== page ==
• Integration: Seamlessly integrate your website with other applications, services, or platforms. Whether it’s connecting to a customer relationship management (CRM) system, an eCommerce platform, or a mobile app, the REST API makes it possible.
  • Customization: You can use this API to create custom applications, themes, and plugins that extend the functionality of your WordPress site.
  • Authentication and security: Ensure secure data transmission and access control by implementing authentication mechanisms like OAuth2.0.
How WordPress REST API works

To fully capitalize on the potential of the WordPress REST API, it’s essential to understand some key terminology:

Routes and endpoints

These are the URLs that the API exposes for interacting with your WordPress site. 

Each route corresponds to a specific resource, such as:

  • Posts (/wp/v2/posts). 
  • Pages (/wp/v2/pages). 
  • Custom post types. 

Each endpoint, then, corresponds to a specific action you can take on that resource, like:

  • Reading.
  • Creating.
  • Updating
  • Deleting.


These are the HTTP requests that you send to the REST API to interact with your WordPress site. Each request contains information about what action you want to take and on which resource.

For example, GET /wp-json/wp/v2/posts.

  • GET is the HTTP method that indicates that you want to retrieve data.
  • /wp-json/wp/v2/ is the base URL for the WordPress REST API.
  • posts is the endpoint URL that specifies the resource you want to interact with. In this case, it’s the “posts” resource.


These are the JSON objects that the REST API sends back to you in response to your requests. Each response contains information about the result of your request, such as the data of a post you requested or a message about the success or failure of an update operation.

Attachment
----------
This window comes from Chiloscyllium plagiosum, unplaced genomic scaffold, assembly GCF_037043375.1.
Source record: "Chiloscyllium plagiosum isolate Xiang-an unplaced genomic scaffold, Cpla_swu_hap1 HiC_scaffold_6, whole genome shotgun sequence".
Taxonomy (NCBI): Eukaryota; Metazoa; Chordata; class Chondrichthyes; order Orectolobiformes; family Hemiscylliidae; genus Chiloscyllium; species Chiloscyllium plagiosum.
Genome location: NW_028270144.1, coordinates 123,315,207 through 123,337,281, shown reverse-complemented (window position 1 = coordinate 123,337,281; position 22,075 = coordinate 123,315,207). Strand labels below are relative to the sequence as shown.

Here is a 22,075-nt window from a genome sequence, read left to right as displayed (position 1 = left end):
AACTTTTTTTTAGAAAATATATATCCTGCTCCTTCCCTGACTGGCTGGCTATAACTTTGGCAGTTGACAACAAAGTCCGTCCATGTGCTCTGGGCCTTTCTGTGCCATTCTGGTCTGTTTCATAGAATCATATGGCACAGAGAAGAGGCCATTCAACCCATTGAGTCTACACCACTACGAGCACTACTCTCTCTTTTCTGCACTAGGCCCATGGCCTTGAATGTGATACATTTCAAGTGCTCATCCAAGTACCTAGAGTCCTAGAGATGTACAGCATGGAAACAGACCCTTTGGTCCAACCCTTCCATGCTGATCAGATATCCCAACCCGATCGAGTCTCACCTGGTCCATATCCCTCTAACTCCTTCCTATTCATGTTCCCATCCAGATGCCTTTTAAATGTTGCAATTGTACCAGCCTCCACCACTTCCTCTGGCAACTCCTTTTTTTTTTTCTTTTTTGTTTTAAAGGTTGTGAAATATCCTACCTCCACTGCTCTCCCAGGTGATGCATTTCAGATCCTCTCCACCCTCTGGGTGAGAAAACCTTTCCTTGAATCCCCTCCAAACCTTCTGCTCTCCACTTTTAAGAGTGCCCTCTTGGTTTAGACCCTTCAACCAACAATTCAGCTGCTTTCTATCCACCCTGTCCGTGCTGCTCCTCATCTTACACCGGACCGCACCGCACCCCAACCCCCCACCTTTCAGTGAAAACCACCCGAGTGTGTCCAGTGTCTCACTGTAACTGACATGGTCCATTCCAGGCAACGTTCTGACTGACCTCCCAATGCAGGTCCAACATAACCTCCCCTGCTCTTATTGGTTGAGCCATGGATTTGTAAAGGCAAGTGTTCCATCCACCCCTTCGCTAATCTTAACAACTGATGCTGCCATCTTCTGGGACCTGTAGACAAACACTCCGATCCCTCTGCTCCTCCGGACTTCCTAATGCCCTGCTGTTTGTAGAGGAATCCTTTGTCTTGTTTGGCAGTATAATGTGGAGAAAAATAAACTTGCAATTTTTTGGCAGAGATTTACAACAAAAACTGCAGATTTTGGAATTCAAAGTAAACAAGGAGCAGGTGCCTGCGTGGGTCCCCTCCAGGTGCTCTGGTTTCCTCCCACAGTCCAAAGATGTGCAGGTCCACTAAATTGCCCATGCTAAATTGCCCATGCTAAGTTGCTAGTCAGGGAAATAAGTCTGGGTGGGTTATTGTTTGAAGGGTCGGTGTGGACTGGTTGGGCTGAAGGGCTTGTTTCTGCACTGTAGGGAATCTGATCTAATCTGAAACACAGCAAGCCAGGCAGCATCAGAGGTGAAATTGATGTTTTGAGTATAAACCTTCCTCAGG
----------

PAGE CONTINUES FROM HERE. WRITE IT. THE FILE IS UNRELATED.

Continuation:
Here is a very basic JSON response example:

  "status": "success",
  "message": "Post retrieved successfully",
  "data": {
    "post_id": 12345,
    "title": "Sample Post",
    "content": "This is a sample post content.",
    "author": "John Doe",
    "timestamp": "2023-09-14T12:00:00Z"


The schema is a blueprint that defines the structure of the JSON objects that the REST API uses in requests and responses. It’s a vital component for ensuring consistent data exchange and interoperability between different systems.

It defines what fields each object can have and what types of values those fields can contain.

Controller classes

Controller classes are the PHP classes that the REST API uses to handle requests and generate responses. They play a crucial role in managing and processing incoming HTTP requests and generating appropriate responses. 

Each controller class corresponds to a specific resource and contains methods for handling each type of request that can be made on that resource.

They are responsible for acting as intermediaries between the client (typically a web browser or a mobile app) and the server-side application. They also handle the routing of incoming HTTP requests to the appropriate methods within the controller, ensuring that the requested resource is processed correctly.

For instance, if you have a REST API for managing users, you might have a UserController class with methods like getUser, createUser, updateUser, and deleteUser. These methods handle their respective HTTP request types.

With the knowledge of these components, you can begin to explore the powerful capabilities that this feature offers for WordPress development.

Common HTTP methods and real-world examples